Futurisms: Critiquing the project to reengineer humanity

Saturday, October 31, 2009

The stars our destination

Forget performance enhancement, optical implants, and all the other "upgrades" that the coming decades of progress towards the Singularity are supposed to bring. What about the distant (or at least remote) future, after we've transcended? Many transhumanists believe that our destiny is to continue expanding outward from the Earth, consuming the Solar System, the Galaxy, and eventually the entire Universe with our being. The exact nature of that being is still a matter of dispute — it may be bodies like our own but made to live much longer, or bodies that have been enhanced through mechanization, or robotic surrogates, or perhaps even Consciousness itself expanding on a computational substrate (see Ray Kurzweil's The Singularity Is Near for a depiction) — but the general idea of our inevitable expansion into the cosmos is the same.

Of course, long before transhumanism and even before space travel, science fiction writers were speculating on the implications of just such a notion of posthuman destiny. In his 1956 short story "The Last Question," Isaac Asimov considers the inevitability of limits, ends, endings, and beginnings. The story presages the metaphysical spiritualism of Arthur C. Clarke's 2001 and related science fiction, as well as that of many of the later transhumanists. Read it for the provocation of thought (and the hilarious anachronism of planet-sized computers).

(Hat tip: Mark Reitblatt.)


  1. You guys amuse me. Your hostility towards transhumanism seems to be rooted in a hostility towards the notion of continual accomplishment and progress. That there is a certain limit, beyond which no further accomplishment or progress is possible. At the same time, it is clear that you guys come more from the philosophical field that denegrates hedonism as well. This amuses me greatly because the only reason to limit hedonism is to get people to focus on work ethic and long term accomplishment, of which transhumanism is the logical progression.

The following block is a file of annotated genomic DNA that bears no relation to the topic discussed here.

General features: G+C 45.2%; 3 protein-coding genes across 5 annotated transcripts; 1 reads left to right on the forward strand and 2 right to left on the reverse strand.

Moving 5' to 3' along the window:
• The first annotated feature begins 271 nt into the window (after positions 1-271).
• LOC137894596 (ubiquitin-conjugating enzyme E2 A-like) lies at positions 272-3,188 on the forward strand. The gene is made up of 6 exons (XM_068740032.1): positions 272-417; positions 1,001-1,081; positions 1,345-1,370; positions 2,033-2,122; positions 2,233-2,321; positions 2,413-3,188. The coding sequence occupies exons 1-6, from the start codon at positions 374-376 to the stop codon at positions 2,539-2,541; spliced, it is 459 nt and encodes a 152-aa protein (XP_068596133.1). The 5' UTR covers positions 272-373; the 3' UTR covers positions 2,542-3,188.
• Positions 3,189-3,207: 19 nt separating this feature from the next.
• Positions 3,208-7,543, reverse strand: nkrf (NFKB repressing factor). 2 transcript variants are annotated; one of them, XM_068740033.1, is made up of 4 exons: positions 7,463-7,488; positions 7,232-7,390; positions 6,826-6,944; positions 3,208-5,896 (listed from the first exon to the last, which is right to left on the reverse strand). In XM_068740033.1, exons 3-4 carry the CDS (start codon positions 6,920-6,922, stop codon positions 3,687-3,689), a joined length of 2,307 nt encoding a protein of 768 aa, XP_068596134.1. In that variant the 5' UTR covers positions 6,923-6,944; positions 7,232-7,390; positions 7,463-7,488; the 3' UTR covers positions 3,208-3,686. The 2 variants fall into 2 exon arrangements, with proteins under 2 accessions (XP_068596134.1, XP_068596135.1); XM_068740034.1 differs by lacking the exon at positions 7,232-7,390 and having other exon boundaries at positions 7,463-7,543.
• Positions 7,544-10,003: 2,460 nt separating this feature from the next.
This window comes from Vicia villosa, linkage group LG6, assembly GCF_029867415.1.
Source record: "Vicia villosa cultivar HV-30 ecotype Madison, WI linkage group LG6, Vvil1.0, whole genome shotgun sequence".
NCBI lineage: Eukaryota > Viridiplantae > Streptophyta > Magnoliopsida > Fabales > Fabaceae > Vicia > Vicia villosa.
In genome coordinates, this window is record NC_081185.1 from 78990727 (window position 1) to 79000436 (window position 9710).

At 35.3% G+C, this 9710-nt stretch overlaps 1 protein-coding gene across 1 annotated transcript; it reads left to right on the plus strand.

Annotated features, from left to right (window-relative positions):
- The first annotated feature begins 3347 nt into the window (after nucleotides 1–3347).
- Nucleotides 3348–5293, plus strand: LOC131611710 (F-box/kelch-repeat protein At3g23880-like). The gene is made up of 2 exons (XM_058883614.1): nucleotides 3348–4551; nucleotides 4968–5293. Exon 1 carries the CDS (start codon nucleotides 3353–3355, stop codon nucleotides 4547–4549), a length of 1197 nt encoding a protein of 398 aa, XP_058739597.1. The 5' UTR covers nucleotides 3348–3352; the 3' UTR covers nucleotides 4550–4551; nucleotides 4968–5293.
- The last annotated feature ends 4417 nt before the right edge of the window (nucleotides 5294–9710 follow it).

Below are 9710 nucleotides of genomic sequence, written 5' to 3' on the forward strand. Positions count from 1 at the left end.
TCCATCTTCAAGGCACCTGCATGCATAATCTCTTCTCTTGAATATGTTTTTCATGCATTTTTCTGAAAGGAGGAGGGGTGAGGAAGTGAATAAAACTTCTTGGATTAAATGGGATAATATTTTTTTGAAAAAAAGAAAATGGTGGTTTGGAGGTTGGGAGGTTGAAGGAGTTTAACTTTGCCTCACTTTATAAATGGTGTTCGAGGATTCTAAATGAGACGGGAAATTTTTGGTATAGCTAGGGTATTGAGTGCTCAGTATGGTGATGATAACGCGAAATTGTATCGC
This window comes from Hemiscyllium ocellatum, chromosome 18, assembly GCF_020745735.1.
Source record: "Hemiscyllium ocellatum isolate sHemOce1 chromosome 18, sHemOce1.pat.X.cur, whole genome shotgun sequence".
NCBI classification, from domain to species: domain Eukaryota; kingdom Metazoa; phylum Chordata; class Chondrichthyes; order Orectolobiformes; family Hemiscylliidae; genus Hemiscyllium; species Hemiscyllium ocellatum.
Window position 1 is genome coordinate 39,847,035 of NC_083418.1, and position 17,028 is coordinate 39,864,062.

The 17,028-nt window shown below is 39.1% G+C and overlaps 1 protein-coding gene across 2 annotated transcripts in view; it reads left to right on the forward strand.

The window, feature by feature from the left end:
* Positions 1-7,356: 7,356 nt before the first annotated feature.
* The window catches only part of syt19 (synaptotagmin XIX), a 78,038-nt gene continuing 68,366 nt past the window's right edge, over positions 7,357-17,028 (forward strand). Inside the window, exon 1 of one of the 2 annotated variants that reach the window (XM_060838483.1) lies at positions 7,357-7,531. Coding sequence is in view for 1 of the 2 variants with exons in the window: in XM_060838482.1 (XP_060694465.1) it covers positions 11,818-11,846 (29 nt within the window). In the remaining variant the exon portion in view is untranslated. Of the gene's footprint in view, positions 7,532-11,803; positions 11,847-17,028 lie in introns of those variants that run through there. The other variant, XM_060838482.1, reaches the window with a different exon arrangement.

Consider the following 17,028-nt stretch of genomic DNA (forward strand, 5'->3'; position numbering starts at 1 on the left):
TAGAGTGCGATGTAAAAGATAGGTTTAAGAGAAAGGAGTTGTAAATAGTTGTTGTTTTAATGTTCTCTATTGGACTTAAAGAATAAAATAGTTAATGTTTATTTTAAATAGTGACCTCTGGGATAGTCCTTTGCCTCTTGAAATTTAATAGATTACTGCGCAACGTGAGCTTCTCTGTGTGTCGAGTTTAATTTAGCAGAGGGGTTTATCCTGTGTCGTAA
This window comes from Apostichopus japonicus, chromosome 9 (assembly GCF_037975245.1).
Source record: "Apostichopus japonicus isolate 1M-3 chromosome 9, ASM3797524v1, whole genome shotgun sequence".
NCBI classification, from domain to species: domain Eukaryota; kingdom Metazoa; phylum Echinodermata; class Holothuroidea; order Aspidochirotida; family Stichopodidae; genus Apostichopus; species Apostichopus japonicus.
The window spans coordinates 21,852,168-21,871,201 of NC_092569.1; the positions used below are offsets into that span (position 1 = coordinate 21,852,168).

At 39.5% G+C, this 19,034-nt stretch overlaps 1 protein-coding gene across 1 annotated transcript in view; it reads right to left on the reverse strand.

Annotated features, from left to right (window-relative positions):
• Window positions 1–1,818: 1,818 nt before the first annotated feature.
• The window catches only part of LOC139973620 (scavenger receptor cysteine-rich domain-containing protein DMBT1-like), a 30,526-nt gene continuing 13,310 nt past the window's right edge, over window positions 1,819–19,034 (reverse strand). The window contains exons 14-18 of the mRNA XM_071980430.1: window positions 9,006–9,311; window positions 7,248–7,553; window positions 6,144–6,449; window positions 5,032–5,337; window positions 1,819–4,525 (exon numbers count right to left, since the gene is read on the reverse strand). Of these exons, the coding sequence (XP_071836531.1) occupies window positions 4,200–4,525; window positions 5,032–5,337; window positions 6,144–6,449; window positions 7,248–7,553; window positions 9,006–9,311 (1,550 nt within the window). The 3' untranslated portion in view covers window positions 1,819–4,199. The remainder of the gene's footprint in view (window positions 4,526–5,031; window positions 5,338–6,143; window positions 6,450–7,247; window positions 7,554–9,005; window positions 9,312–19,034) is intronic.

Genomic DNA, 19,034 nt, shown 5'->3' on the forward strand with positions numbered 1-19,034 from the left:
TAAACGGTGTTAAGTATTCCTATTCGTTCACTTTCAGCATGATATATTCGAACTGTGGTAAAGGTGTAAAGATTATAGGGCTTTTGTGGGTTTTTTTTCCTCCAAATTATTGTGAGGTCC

By saying that there is a limit to accomplishment and that there is no openness, you are arguing for an "inward orientation". Hedonism is inward orientation. Since there is nothing to be accomplished, why not party and life's pleasures to the fullest extent? There is no other value in such a closed system.

  2. Kurt9, your characterizations of the inner life and of accomplishment greatly underrate the range and value of each.

    There is far more to the inward life than pleasure of the hedonistic variety: there is contemplation, reflection, contentment, fulfillment, and so forth. Achieving many of these pleasures requires externally-imposed limitations. (To name just one, a certain lack of control is required for the pleasures of discovery and adventure.) And even the hedonistic pleasures you allude to require some sort of external limitations: real human communities that have experimented with open sexuality, for example, have been unable to sustainably deal with the problem of jealousy (among many others).

    And those of us who are skeptical of transhumanism and human enhancement technologies are not opposed to accomplishment. Quite the opposite, in fact. You can “enhance” a runner with steroids, but in doing so you have degraded that runner’s accomplishment because it no longer belongs entirely to him. You can “enhance” a chess player by allowing him to consult Deep Blue, but then you have robbed him of the satisfaction of winning by his own skill (and this is just as true when the software is on a chip in his brain as when it is on a computer in the next room).